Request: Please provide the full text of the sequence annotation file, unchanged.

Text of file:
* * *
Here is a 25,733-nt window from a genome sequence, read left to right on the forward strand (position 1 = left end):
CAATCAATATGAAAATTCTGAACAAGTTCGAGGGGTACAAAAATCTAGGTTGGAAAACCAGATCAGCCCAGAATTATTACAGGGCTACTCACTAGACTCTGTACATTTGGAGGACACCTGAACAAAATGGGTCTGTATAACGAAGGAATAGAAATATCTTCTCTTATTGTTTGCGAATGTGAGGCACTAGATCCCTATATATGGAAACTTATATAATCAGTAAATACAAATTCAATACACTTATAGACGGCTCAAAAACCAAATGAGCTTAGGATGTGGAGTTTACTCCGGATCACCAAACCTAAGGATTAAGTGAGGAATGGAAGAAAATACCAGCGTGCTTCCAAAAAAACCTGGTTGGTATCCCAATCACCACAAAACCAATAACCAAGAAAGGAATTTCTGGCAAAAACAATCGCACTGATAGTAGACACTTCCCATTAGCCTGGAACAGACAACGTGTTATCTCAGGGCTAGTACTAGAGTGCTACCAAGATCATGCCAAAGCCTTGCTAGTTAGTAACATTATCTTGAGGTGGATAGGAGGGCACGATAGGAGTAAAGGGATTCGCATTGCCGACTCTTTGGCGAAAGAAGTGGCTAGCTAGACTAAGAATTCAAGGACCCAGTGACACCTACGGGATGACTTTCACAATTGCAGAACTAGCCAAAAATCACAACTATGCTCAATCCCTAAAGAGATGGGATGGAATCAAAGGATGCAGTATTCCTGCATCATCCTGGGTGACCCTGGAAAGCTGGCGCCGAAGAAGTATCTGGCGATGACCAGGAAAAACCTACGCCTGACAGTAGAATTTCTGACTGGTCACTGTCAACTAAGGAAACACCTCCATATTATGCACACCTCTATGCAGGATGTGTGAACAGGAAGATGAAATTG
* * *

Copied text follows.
Here is a 25,733-nt window from a genome sequence, read left to right on the forward strand (position 1 = left end):
CAATCAATATGAAAATTCTGAACAAGTTCGAGGGGTACAAAAATCTAGGTTGGAAAACCAGATCAGCCCAGAATTATTACAGGGCTACTCACTAGACTCTGTACATTTGGAGGACACCTGAACAAAATGGGTCTGTATAACGAAGGAATAGAAATATCTTCTCTTATTGTTTGCGAATGTGAGGCACTAGATCCCTATATATGGAAACTTATATAATCAGTAAATACAAATTCAATACACTTATAGACGGCTCAAAAACCAAATGAGCTTAGGATGTGGAGTTTACTCCGGATCACCAAACCTAAGGATTAAGTGAGGAATGGAAGAAAATACCAGCGTGCTTCCAAAAAAACCTGGTTGGTATCCCAATCACCACAAAACCAATAACCAAGAAAGGAATTTCTGGCAAAAACAATCGCACTGATAGTAGACACTTCCCATTAGCCTGGAACAGACAACGTGTTATCTCAGGGCTAGTACTAGAGTGCTACCAAGATCATGCCAAAGCCTTGCTAGTTAGTAACATTATCTTGAGGTGGATAGGAGGGCACGATAGGAGTAAAGGGATTCGCATTGCCGACTCTTTGGCGAAAGAAGTGGCTAGCTAGACTAAGAATTCAAGGACCCAGTGACACCTACGGGATGACTTTCACAATTGCAGAACTAGCCAAAAATCACAACTATGCTCAATCCCTAAAGAGATGGGATGGAATCAAAGGATGCAGTATTCCTGCATCATCCTGGGTGACCCTGGAAAGCTGGCGCCGAAGAAGTATCTGGCGATGACCAGGAAAAACCTACGCCTGACAGTAGAATTTCTGACTGGTCACTGTCAACTAAGGAAACACCTCCATATTATGCACACCTCTATGCAGGATGTGTGAACAGGAAGATGAAATTG